Young & hungry

Turnaround Tour - Turnaround Tour

Two New Jersey natives want to grow their start-up into the next Brickman.

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January 31, 2017
William Gruccio & Michael D’Orazi: Gruccio and D’Orazio started their business four years ago and have grown it into a $700,000 full-service company in a highly competitive market. The 28-year-olds have big goals, but don’t know the systems and structures they need to accomplish them.
© Jon Arman

Will Gruccio and Michael D’Orazio stumbled into the landscape industry by “complete dumb luck,” Gruccio says. He was fresh out of an MBA program and D’Orazio was out of work. They needed something to bring in some cash while they looked for something better. Two years later, they still didn’t have anything better to do, so in 2013 they formalized their operation and focused on making Vineland Landscaping a going concern.

Both men were born and raised in Vineland, a 60-square-mile town in southern New Jersey, and their local connections have been key to their growth.

“Growing up there, we know everyone,” Gruccio says.

“We’d grown pretty good, but still not making any money. Artificially, we look like pretty much every other company, doing OK. We want to actually be doing good.” Will Gruccio, president

But those connections have also been a hurdle. Most of the companies and homeowners Gruccio and D’Orazio approached that first year already knew them, and also assumed they wouldn’t stick with landscaping for long. Gruccio had an MBA and a job offer from Barclay’s, and D’Orazio had started a career as a firefighter.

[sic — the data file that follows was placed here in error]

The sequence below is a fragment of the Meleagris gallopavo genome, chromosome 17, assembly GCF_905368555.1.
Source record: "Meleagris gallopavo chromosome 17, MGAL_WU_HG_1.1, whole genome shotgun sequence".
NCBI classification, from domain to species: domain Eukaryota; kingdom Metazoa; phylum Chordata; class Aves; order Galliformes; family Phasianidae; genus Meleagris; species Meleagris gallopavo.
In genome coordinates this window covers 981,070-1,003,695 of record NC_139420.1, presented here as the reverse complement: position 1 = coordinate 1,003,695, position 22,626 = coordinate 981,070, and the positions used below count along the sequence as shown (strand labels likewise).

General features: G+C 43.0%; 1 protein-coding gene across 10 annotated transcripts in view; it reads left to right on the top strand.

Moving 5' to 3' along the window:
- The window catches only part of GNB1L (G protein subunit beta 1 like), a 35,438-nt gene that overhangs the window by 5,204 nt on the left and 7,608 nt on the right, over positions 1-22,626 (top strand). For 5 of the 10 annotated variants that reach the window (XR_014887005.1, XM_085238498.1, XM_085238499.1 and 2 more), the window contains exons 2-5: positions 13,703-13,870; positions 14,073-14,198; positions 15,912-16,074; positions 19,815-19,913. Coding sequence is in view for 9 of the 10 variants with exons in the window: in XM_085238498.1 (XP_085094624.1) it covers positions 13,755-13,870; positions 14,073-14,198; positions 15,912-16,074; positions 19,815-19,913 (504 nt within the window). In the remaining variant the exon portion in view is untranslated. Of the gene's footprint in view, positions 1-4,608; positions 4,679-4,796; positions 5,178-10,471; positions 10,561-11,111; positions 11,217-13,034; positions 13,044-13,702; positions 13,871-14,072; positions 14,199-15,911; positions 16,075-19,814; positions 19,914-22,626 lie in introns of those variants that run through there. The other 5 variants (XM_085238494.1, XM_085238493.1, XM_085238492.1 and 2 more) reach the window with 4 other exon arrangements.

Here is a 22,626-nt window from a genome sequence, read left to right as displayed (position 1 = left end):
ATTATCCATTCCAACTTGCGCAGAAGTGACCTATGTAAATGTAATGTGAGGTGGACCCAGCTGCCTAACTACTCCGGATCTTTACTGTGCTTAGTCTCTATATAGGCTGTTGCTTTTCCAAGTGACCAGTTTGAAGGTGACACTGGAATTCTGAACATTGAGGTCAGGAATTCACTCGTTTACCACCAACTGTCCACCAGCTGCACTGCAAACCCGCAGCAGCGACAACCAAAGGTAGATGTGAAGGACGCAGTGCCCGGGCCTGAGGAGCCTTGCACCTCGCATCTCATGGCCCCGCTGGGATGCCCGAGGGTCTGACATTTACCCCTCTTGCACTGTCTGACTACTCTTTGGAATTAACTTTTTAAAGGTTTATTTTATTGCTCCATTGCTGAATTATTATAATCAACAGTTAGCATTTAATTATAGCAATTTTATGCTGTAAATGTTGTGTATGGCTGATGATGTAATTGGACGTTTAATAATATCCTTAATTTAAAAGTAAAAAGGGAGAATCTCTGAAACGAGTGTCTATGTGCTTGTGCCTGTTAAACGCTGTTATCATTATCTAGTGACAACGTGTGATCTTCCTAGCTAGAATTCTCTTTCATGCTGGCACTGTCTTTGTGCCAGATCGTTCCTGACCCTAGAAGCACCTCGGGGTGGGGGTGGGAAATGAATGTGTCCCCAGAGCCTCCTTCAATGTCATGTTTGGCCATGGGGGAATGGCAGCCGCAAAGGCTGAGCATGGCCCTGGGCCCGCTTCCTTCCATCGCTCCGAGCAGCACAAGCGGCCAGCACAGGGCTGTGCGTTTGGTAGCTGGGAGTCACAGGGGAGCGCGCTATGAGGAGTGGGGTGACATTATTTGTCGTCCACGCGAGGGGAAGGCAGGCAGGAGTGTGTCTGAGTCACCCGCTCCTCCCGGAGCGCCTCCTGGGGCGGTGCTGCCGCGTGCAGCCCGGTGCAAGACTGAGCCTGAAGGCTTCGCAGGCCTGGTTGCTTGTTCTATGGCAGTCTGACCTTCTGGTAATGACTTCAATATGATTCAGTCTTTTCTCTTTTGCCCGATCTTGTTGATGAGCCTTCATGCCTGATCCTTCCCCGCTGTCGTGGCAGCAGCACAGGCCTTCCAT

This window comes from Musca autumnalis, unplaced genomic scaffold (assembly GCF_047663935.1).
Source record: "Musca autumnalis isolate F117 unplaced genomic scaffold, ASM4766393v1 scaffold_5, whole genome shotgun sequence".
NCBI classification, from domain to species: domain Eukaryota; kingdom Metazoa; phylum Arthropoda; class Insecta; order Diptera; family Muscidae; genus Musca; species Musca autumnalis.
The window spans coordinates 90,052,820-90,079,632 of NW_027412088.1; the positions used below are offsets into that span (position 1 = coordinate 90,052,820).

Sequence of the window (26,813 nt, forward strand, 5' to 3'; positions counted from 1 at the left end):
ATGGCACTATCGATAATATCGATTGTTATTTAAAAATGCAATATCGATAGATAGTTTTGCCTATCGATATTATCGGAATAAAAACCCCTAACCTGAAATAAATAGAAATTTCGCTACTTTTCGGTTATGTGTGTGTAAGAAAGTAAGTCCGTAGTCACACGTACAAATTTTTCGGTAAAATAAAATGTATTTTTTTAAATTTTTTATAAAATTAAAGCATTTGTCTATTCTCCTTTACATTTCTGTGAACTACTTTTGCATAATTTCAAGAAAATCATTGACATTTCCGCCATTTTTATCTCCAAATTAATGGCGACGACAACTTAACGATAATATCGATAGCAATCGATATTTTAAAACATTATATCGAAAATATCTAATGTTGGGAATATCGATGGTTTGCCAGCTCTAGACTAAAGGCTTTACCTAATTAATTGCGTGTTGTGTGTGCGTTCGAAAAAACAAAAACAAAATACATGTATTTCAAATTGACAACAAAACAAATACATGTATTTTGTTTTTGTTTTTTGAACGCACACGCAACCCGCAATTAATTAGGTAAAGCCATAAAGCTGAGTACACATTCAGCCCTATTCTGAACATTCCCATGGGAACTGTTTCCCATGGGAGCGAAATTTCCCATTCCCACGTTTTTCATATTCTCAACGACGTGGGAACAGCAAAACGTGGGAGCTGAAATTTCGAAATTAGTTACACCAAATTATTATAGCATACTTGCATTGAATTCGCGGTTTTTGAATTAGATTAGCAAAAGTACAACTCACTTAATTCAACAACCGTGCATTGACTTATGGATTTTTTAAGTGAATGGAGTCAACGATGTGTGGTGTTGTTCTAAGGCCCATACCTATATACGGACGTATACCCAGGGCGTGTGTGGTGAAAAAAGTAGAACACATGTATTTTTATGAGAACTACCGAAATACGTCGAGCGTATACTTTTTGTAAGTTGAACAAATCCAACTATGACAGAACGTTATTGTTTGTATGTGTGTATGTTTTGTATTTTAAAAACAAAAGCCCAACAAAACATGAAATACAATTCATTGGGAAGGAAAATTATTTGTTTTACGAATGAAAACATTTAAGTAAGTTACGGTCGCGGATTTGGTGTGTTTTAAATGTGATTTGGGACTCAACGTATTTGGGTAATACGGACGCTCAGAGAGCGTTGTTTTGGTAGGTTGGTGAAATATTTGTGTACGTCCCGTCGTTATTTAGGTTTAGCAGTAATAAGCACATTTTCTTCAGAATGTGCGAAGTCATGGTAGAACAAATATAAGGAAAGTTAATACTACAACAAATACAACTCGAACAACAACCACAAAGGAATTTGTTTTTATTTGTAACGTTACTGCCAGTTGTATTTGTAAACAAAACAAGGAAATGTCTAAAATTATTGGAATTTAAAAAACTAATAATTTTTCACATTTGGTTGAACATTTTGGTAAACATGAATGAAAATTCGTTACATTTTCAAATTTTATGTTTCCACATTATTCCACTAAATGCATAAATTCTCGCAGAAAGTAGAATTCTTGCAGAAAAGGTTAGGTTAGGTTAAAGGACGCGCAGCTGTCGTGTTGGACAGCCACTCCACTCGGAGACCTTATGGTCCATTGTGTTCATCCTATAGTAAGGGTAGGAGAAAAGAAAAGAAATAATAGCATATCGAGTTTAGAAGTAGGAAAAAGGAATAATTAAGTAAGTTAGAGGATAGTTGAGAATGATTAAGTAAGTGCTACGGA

“I want to be home with my family and friends. We both want to live in Vineland and raise our families in Vineland,” Gruccio says.

Their goals for 2016:

Vineland’s goals are to increase efficiency and profitability, specifically getting net profit closer to 10 percent. The company has grown rapidly in five years – $700,000 in revenue in 2016, double what it posted in 2015 – but the duo struggles with cash flow and actually making profits.

Vineland operates out of a shop that Gruccio’s family owns, which eliminates significant overhead and the management team takes very little in salary. He wants to structure the company so it can be high-performing on paper, and in real life.

“We’d grown pretty good, but still not making money. Artificially, we look like pretty much every other company, doing OK,” Gruccio says. “We want to actually be looking good.”

Harvester assessment:

Arman and Laflamme love the connections Gruccio and D’Orazio have built – including with the Vineland mayor’s office – but are concerned that the town is too rural and too spread out to have enough business to sustain a million-dollar landscape company. “Will is a networking genius. The guy is over the top,” Arman says. “He knows every person on Earth in a 20-mile radius.”

“I want to be home with my family and friends. We both want to live in Vineland and raise our families in Vineland.” Will Gruccio, president

Their immediate focus for Vineland will be improving gross margins, safety and sales.

“These guys are really smart, college-educated business guys; they just don’t know what they don’t know,” Laflamme says. “But they’re catching on real fast.”